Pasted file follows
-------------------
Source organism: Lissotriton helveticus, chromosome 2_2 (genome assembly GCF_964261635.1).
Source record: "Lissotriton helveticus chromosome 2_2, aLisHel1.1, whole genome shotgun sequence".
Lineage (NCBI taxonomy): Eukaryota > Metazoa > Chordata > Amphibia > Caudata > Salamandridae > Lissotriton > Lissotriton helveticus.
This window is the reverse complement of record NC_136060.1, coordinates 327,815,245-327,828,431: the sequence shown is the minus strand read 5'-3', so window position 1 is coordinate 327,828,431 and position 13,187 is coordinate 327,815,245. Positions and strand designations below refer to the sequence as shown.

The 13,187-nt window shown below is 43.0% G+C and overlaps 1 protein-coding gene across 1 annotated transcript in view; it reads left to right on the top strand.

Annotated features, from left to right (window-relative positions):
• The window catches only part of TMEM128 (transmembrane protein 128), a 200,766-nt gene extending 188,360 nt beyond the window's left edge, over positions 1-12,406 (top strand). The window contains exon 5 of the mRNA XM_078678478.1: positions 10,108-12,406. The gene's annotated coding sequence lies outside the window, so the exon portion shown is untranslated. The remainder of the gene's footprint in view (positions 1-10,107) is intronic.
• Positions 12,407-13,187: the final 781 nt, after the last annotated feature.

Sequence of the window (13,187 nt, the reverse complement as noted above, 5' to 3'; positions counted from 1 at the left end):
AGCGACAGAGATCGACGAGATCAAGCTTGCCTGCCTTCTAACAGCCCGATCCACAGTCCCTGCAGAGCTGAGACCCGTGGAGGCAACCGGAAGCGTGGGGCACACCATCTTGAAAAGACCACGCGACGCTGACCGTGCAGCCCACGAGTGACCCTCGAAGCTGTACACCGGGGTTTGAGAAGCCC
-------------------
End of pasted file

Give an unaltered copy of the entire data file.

Source organism: Lissotriton helveticus, chromosome 2_2 (genome assembly GCF_964261635.1).
Source record: "Lissotriton helveticus chromosome 2_2, aLisHel1.1, whole genome shotgun sequence".
Lineage (NCBI taxonomy): Eukaryota > Metazoa > Chordata > Amphibia > Caudata > Salamandridae > Lissotriton > Lissotriton helveticus.
This window is the reverse complement of record NC_136060.1, coordinates 327,815,245-327,828,431: the sequence shown is the minus strand read 5'-3', so window position 1 is coordinate 327,828,431 and position 13,187 is coordinate 327,815,245. Positions and strand designations below refer to the sequence as shown.

The 13,187-nt window shown below is 43.0% G+C and overlaps 1 protein-coding gene across 1 annotated transcript in view; it reads left to right on the top strand.

Annotated features, from left to right (window-relative positions):
• The window catches only part of TMEM128 (transmembrane protein 128), a 200,766-nt gene extending 188,360 nt beyond the window's left edge, over positions 1-12,406 (top strand). The window contains exon 5 of the mRNA XM_078678478.1: positions 10,108-12,406. The gene's annotated coding sequence lies outside the window, so the exon portion shown is untranslated. The remainder of the gene's footprint in view (positions 1-10,107) is intronic.
• Positions 12,407-13,187: the final 781 nt, after the last annotated feature.

Sequence of the window (13,187 nt, the reverse complement as noted above, 5' to 3'; positions counted from 1 at the left end):
AGCGACAGAGATCGACGAGATCAAGCTTGCCTGCCTTCTAACAGCCCGATCCACAGTCCCTGCAGAGCTGAGACCCGTGGAGGCAACCGGAAGCGTGGGGCACACCATCTTGAAAAGACCACGCGACGCTGACCGTGCAGCCCACGAGTGACCCTCGAAGCTGTACACCGGGGTTTGAGAAGCCC